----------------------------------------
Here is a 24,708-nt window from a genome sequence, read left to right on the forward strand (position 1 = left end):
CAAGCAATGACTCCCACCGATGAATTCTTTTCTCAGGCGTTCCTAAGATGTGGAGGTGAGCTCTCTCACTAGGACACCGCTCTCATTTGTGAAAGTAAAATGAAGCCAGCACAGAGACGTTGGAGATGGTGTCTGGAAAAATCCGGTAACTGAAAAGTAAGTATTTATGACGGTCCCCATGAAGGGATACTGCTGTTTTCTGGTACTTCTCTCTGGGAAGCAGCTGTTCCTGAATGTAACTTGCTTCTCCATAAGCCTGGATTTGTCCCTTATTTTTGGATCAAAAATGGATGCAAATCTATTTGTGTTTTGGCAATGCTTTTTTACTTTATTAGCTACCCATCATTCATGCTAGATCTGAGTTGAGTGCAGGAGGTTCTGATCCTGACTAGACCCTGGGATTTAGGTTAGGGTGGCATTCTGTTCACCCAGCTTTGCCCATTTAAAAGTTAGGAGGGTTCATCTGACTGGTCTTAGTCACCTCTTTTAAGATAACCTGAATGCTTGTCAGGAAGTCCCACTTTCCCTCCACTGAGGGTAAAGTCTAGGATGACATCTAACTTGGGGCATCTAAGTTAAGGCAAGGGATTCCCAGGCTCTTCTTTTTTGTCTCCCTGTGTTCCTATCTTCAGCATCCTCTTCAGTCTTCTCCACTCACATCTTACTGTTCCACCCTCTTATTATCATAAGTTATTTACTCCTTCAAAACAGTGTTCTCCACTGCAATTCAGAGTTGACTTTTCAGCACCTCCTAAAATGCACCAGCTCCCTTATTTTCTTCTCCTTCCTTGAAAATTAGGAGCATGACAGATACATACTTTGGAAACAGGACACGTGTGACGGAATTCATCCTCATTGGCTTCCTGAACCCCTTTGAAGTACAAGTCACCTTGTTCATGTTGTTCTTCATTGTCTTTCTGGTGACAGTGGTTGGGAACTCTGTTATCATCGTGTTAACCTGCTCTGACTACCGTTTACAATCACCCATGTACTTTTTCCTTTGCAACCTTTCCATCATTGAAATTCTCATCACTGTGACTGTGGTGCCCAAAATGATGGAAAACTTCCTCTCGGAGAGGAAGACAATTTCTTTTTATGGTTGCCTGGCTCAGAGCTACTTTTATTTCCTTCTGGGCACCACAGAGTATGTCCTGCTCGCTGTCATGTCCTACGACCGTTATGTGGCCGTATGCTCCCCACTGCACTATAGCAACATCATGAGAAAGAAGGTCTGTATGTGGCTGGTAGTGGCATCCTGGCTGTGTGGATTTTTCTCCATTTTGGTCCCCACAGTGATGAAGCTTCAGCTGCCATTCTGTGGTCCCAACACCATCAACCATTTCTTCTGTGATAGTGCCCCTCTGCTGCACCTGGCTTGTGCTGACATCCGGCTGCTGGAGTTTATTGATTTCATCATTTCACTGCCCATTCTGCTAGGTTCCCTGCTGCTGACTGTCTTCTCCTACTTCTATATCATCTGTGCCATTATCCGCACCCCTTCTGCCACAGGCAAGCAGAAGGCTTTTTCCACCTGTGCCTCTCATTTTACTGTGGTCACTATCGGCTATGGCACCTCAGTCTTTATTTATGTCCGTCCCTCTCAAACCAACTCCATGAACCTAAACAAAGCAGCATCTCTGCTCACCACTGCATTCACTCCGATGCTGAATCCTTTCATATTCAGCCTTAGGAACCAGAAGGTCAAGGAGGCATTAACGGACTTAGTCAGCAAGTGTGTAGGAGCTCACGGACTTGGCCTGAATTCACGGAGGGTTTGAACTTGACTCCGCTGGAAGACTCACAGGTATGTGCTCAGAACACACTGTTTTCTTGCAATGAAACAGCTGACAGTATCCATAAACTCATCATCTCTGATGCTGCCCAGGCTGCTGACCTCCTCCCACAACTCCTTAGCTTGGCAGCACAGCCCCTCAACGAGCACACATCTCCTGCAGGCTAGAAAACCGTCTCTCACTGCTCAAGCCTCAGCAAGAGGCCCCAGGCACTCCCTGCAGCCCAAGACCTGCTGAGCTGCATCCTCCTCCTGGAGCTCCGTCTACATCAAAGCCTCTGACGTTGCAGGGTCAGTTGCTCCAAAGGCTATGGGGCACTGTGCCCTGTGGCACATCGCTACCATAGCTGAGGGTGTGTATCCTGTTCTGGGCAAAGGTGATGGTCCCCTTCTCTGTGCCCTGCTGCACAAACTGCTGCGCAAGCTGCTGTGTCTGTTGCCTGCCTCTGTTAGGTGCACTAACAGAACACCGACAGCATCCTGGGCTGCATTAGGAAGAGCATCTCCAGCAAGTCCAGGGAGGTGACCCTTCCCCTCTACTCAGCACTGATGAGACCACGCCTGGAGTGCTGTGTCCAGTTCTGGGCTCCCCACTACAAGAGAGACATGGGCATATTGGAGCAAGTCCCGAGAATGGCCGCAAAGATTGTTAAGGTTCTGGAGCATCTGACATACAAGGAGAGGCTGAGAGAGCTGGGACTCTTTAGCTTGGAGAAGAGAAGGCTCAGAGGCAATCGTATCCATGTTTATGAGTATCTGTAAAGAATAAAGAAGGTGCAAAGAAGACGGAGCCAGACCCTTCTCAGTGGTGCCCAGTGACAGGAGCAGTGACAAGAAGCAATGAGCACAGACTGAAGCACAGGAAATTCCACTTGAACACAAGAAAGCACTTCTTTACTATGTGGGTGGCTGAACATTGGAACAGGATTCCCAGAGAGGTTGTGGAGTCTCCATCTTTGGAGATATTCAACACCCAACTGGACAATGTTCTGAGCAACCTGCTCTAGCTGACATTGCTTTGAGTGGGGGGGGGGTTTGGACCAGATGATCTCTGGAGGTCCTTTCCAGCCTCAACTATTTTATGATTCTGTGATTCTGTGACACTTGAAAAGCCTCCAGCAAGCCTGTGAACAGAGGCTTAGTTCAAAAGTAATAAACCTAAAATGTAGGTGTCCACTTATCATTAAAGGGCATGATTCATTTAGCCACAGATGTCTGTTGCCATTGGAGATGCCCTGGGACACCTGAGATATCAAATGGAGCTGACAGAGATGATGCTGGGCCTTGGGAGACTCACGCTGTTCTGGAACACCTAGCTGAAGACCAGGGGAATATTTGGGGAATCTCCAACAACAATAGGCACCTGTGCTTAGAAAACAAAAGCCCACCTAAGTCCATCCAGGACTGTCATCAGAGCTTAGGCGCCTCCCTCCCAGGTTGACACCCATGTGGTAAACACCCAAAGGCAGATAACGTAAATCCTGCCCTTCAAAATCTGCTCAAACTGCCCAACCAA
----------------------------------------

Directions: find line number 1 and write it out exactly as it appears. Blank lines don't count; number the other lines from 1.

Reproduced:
Here is a 24,708-nt window from a genome sequence, read left to right on the forward strand (position 1 = left end):